Voyager scientists announced today that their craft has entered a new realm, one long hypothesized but never observed, that marks the doorstep to true interstellar space. The territory is called the heliosheath; it lies beyond the supersonic solar wind that bathes all the planets and contains solar wind that's slowed to subsonic speeds. The news comes just two months after NASA managers decided that the Voyager 1 spacecraft--28 years and 14 billion kilometers out from Earth--might have outlived its usefulness as the spacecraft glides into the void far beyond the farthest planets (Science, 11 March, p. 1541).
Researchers are eager to understand the heliosheath after years of debate about where it is, much less what it does. It and its inner boundary are thought to both shield the solar system from galactic cosmic rays and generate their own cosmic rays that reach as far as Earth. The heliosheath is also Voyager's last stop before sampling the vanishingly thin stuff between the stars.
At the Joint Assembly of the American Geophysical Union in New Orleans, Louisiana, Leonard Burlaga of NASA's Goddard Space Flight Center in Greenbelt, Maryland, and the rest of the Voyager magnetometer team reported finding a key marker of the heliosheath. Last December, at a distance of 94 times the sun-Earth distance (94 astronomical units, AU), Voyager 1 recorded a sustained, three-fold increase in the intensity of the feeble magnetic field dragged along by the charged particles of the solar wind. Only a slowing of the solar wind and its resulting compression could do that.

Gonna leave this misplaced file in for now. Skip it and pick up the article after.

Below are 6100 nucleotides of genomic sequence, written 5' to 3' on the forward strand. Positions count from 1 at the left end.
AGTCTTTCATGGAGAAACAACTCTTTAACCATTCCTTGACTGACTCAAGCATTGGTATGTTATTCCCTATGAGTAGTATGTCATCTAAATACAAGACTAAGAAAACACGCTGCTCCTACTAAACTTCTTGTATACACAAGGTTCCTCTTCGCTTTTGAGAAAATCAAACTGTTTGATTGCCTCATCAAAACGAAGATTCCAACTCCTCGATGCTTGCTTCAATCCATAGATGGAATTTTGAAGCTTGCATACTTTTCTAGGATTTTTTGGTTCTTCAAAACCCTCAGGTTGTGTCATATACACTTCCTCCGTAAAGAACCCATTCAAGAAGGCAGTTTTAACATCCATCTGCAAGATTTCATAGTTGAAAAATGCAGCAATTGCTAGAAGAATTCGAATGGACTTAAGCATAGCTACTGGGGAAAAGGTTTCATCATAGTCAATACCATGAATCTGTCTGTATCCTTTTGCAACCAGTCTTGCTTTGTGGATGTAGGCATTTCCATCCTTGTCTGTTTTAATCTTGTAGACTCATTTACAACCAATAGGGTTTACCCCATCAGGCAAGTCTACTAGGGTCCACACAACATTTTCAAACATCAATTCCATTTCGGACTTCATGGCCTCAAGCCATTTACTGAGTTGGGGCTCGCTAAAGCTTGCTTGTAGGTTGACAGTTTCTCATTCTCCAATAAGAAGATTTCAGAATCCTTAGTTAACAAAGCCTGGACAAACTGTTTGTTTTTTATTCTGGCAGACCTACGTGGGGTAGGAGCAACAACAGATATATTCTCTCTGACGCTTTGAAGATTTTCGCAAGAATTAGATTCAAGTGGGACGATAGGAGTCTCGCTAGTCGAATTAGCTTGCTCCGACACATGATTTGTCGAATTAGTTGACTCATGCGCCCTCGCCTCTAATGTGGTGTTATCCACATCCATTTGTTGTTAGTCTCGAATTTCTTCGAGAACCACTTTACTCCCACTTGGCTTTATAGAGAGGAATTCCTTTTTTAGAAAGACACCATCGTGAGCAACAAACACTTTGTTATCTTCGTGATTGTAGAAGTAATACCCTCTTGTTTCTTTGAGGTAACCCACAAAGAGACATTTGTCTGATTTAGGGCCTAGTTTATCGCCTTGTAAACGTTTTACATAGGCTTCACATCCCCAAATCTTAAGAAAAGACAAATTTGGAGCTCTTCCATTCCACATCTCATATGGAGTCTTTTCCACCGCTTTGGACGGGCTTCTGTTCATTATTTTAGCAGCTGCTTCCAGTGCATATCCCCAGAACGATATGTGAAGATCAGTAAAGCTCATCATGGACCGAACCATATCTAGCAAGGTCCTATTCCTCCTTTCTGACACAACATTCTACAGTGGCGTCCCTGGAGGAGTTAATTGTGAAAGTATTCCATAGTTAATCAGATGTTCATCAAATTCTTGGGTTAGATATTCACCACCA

Researchers are also looking outward toward the next Voyager milestone: leaving the heliosphere entirely. Estimates of the distance to the heliopause--where the solar wind ends and the interstellar medium begins--vary widely. Voyager 1 will run short of power from its radioisotope thermal generator as early as 2020 and go silent about 147 AU out.
Now, knowing where the termination shock is, researchers are suggesting 125 AU as a best estimate of the distance to the heliopause. "That's a comforting number," says Donald Gurnett of the University of Iowa in Iowa City, since it would get Voyager 1 there around 2014. Perhaps NASA managers will be equally comforted and remove Voyager 1 and its lagging companion Voyager 2 from the list of space physics missions to be considered this fall for termination.